I’ve had a few fears in my life, but driving isn’t one of them.
Even as a kid, riding a tricycle on the sidewalk in my dress (remember the 1960s and early 1970s? LOTS of dresses! Every day! Those were the good old days, when people truly dressed for success. In fact, I have pictures of family picnics in the mountains where the women are all in dresses and the men are in shirts and ties! But I digress…)
Riding my tricycle, I liked to pretend the sidewalk was the road and that my trike was really a car. My shiny, sexy (aren’t vehicles always described with that word?) purple trike with the metallic streamers coming out the end of the handle bars…I loved it! And of course, I LOVED every amusement park ride that offered a mini car to drive. I sacrificed riding roller coasters for those! So while some people have a fear of driving, I’m not one of them.
Thank goodness for that, I thought, as I drove from Colorado to Utah to begin my new life post-divorce and post the rest of the trauma I had survived the almost four months previously. But I couldn’t help myself. While I drove, with lots of time to think, I thought of things I have been afraid of.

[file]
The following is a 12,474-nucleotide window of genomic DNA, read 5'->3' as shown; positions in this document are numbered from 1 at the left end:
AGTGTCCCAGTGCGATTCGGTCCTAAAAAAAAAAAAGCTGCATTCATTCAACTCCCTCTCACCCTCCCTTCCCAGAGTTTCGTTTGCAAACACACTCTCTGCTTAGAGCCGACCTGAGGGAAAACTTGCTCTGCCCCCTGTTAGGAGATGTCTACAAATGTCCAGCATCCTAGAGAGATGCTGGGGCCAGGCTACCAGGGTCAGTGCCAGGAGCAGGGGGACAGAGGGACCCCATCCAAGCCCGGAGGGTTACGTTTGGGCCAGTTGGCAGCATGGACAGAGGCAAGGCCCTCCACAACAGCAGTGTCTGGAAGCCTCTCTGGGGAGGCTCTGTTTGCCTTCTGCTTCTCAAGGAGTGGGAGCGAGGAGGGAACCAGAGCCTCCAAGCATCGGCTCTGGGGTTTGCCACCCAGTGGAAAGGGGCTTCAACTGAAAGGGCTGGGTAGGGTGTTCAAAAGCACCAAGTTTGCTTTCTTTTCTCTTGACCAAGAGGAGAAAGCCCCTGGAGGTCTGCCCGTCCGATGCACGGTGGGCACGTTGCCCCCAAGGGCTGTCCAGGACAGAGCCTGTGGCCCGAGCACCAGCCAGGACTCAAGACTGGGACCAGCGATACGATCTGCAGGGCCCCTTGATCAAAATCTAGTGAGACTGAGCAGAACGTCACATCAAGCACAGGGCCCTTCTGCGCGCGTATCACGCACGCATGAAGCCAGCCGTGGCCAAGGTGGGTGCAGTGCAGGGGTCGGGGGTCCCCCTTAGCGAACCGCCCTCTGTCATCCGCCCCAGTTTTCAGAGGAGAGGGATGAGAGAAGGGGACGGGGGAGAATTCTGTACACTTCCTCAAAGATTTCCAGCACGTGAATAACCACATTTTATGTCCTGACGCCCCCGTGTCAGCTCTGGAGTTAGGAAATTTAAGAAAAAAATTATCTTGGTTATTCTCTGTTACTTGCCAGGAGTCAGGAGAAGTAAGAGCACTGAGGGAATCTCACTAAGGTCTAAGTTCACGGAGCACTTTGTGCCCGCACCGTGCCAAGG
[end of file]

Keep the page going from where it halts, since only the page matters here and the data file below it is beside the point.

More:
Spiders and Bugs; Snakes and Mice. I didn’t think Denver even had mosquitoes. And then I moved to a home in the “country.” Back in 1993, people used to joke I’d moved to Kansas; it was THAT far out there. I missed the sidewalks and community parks and swimming pools of a planned neighborhood. And then I discovered my new home was also replete with everything I feared. Giant spiders I thought only grew in rainforests were crawling on my porch. I found bugs I’d never even seen in museums crawling INSIDE my house! There were snakes of many varieties outside the house–and one VERY HOT SUMMER, I found two GIANT snakes actually INSIDE the house. Not to mention the little black things I found that I eventually learned were mouse droppings…when I found mice. I HATED all of that.
I hired exterminators and pest controllers. I threatened to move to a hotel until they were completely eradicated from my life. (You should have seen the exterminators’ reactions (yes, I went through countless different exterminators and pest control companies in an effort to have someone remove this fear from my life) to my hatred of pests, “Lady, you live IN THE COUNTRY!” They must have thought I was a lunatic, an idiot, or both.
I did everything I could to remove these unpleasant things from my life, but none of them ever completely went away. It seemed like I faced one of those above-mentioned fears every day, in one form or another, and after 16 years, I realized that although I didn’t like them, I wasn’t afraid of them anymore. It’s true: ”Each time we face our fear, we gain strength, courage and confidence in the doing.” It was a good lesson for me to learn. I was going to need it.